I recognise some concerns already expressed since the committee was established. First, people have pointed out the six-month timeframe is ambitious, which I accept. However, it is up to the committee members to make it work. Second, a key requirement to make the committee succeed is to achieve political, and indeed, societal consensus on the future of health care. I could not agree more with this objective. It will be a significant first if we can achieve it. Finally, when talking about committees and reports, it is important the process just does not create another report to go on a shelf but actually leads to something tangible which we can all get behind, regardless of future governments or elections.Again, I am fully in agreement with that view, and the Department will provide every support to the committee in its important work. I intend to second somebody from the Department of Health to provide support to the committee in carrying out its work.
The central objective of the new Government, as reflected in the programme for partnership Government, is to use our now strengthening economy to make life better for people. During the general election I very clearly heard people stating it is grand the economy is back on track and that it might be improving in some ways but asking what we will do about a range of public services. One of those which all of us involved in various electoral contests heard very clearly was the importance of reinvesting in the health service. The Government's objective, and my objective as Minister for Health, must be about improving the public health service on which people depend. It is a health service which really matters to families and communities and on which we and our families will depend at some stage in our lives.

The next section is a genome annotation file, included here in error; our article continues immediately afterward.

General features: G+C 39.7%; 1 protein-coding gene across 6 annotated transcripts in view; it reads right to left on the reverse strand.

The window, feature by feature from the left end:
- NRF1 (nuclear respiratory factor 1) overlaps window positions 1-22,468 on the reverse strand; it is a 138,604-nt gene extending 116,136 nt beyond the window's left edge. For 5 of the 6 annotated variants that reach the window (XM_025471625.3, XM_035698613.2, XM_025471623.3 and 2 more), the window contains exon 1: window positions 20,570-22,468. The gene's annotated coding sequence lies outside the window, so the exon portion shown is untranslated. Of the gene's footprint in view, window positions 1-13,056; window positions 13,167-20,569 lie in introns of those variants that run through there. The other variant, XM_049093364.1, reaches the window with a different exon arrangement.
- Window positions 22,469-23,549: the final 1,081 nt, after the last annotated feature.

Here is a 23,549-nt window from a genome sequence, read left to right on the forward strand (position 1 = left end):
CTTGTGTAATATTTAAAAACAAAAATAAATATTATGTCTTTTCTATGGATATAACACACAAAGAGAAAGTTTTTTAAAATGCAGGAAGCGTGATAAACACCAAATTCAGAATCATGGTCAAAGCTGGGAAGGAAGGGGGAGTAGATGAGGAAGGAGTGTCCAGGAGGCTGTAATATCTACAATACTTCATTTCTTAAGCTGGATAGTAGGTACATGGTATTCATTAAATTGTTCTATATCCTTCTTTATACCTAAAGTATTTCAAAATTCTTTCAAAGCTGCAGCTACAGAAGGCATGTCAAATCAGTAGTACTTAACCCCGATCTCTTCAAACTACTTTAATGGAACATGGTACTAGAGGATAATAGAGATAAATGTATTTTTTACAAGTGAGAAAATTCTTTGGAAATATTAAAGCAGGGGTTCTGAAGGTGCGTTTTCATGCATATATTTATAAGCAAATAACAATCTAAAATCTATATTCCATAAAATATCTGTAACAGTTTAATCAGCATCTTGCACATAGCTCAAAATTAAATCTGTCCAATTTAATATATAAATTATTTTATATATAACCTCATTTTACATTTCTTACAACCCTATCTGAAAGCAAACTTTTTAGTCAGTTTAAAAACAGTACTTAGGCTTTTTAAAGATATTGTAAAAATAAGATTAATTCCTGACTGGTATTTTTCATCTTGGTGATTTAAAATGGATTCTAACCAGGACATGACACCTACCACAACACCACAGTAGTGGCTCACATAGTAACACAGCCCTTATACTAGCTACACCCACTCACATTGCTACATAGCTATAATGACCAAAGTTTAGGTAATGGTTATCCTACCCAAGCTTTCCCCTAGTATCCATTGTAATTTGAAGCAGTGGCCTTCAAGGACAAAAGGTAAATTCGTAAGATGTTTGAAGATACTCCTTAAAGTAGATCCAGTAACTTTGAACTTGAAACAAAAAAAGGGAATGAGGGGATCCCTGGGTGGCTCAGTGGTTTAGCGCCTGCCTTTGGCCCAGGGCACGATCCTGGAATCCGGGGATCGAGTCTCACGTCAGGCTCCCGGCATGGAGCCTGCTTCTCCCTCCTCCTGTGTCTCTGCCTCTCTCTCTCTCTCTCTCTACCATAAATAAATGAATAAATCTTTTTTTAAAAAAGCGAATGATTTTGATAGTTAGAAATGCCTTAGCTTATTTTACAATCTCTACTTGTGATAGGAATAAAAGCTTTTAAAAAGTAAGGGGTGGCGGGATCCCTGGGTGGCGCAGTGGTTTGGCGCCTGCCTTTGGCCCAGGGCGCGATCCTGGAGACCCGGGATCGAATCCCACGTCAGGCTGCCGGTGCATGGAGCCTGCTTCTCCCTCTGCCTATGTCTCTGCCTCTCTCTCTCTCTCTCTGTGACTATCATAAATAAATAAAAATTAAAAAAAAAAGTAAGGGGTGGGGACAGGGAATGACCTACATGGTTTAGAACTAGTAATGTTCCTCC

We all know the health service faces many challenges. However, I am pleased to state as Minister for Health that I am in the fortunate position, because of the work of the people, to preside over a period of reinvestment in the health service. We saw this last week with the revised Estimate of €500 million for the health service. This will help stabilise health service finances in 2016, and the HSE has already stated it will put the health service on a sustainable footing. It also gives me an opportunity to address some immediate pressures facing patients as well as meeting programme for Government commitments in the first 100 days.